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Top Hunger News: Three Determined Women Break Cycle of Poverty

Domestic

African-American Women Struggle to Overcome Wealth Gap. Call it a tale of three women. In the most hard-scrabble parts of South Carolina, Kenya Williams, Natisha Boston, and Germaine Jenkins are all struggling to overcome personal hardship and overwhelming odds. [BBC]

Child Poverty Persistence: Facts and Consequences. Using the PSID, this study finds that 49 percent of children who are poor at birth go on to spend at least half their childhoods living in poverty. In addition, children who are born into poverty and spend multiple years living in poor families have worse adult outcomes than their counterparts in higher-income families. [Urban Institute]

[Blog] As Food Prices Rise, How Will Retailers Respond? The reality is that many food prices, due to late plantings, weather conditions and natural disasters, are on the way up. [Supermarket News]

International

[Blog] Poverty is Destiny. The World Bank estimates that there are more than 1.4 billion people in the world who live below the poverty line of $1.25 per day. It will be interesting to see what happens to children born in poverty: to follow them from womb to tomb, the entire life cycle. [The World Bank Institute]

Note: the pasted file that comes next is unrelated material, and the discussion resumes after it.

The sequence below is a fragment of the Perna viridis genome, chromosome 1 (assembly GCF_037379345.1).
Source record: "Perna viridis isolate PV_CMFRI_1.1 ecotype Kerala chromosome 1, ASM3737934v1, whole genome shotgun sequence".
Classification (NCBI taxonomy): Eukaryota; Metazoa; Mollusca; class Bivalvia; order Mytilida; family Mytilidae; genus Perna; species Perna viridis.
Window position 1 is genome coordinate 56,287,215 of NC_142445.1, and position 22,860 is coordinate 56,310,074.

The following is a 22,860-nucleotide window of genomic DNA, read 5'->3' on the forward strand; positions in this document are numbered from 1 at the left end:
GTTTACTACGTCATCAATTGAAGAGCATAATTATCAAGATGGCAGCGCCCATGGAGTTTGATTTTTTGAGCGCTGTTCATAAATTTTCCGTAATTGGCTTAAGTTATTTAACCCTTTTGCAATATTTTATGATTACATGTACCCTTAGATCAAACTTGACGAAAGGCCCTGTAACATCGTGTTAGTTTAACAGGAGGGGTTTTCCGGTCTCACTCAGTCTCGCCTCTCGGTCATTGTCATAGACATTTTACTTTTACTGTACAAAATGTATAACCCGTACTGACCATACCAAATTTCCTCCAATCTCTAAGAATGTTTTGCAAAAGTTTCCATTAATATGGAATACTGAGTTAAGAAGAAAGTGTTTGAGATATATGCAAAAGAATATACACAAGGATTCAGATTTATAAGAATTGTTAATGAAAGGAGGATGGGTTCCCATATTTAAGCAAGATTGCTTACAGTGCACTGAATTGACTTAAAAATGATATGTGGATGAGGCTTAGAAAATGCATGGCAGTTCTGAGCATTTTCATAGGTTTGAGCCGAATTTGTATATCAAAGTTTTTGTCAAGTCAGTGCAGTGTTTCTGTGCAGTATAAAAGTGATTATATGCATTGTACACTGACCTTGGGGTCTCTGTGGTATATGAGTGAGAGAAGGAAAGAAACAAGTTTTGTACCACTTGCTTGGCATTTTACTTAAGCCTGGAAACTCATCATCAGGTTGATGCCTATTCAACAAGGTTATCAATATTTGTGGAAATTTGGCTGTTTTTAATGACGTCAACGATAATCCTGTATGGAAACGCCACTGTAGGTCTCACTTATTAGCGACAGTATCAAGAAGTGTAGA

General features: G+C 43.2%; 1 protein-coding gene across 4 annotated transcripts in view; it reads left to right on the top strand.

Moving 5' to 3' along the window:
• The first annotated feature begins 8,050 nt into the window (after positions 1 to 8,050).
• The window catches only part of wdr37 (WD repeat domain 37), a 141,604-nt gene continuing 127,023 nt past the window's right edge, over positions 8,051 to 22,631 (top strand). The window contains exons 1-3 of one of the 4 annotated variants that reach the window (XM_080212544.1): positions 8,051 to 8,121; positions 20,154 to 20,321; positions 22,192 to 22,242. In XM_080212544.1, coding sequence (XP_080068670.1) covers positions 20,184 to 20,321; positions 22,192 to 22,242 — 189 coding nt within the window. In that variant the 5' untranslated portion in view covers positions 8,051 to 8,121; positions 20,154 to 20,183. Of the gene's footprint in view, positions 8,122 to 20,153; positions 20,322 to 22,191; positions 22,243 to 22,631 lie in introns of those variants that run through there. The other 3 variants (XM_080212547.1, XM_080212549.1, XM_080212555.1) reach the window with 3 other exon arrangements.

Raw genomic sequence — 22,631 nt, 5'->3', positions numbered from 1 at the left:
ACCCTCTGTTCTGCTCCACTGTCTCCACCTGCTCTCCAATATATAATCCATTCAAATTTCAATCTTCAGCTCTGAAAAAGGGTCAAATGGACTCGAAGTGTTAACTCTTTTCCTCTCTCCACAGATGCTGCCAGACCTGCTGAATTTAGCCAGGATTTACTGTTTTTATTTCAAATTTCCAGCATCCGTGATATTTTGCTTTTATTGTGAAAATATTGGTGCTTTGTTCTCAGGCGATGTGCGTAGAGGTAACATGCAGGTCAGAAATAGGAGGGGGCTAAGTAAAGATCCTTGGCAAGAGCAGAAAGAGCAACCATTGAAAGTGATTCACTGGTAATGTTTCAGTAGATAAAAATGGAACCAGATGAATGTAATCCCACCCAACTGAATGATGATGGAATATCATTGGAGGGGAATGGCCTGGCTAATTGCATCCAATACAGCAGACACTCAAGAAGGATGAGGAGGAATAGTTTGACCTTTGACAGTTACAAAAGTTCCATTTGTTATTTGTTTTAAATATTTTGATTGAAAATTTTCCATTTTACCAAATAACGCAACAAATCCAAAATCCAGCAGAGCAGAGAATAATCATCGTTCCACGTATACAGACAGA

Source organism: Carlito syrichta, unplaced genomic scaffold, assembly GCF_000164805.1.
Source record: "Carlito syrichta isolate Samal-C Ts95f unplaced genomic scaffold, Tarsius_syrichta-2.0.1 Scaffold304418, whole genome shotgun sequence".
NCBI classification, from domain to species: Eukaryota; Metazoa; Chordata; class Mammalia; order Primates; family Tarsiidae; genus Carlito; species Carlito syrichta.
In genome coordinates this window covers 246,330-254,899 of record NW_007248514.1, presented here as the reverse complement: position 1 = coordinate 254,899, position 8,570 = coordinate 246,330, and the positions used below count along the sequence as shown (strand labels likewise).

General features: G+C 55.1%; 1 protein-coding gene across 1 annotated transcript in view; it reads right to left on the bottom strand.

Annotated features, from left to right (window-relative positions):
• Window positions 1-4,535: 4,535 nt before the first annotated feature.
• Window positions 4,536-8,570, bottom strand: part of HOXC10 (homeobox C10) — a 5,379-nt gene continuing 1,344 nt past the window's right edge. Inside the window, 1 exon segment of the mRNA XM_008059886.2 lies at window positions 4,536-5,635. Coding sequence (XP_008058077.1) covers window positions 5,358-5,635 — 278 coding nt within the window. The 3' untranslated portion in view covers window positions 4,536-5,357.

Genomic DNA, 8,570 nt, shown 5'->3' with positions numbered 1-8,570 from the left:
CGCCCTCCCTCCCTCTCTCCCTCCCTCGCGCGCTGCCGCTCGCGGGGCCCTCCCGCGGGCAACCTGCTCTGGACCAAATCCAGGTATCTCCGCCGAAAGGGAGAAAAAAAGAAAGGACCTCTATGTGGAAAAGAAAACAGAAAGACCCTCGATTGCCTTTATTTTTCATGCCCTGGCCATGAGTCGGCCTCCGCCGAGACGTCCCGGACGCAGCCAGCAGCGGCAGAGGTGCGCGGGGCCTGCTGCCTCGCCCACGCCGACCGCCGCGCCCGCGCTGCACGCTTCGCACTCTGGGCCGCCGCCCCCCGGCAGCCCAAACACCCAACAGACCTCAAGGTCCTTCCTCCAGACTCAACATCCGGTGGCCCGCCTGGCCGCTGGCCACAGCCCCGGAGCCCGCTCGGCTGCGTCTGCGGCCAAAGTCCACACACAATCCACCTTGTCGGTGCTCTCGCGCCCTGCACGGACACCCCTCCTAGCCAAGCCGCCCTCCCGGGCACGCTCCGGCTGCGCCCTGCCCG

Rust in the Bread Basket. A crop-killing fungus is spreading out of Africa toward the world’s great wheat-growing areas. [The Economist]

Two Faces of Asia, Ultrarich and Desperately Poor, Hound Economists. Philippine policymakers and other developing-country planners must rewrite their economic plans into what the Asian Development Bank calls “inclusive growth,” or the scaling down of the gap between the rich and the poor. [Business Mirror]

After World Cup Euphoria Fades, South Africa’s Poverty Will Remain. For many citizens, the $5 billion sports extravaganza will generate little more than pride. [The Globe and Mail]

Climate Change/Environment

Conservation Can Be a Weapon Against Poverty. The Sierra Gorda Biosphere Reserve in Mexico shows how local people can be paid for protecting their environment... [The Guardian]

 

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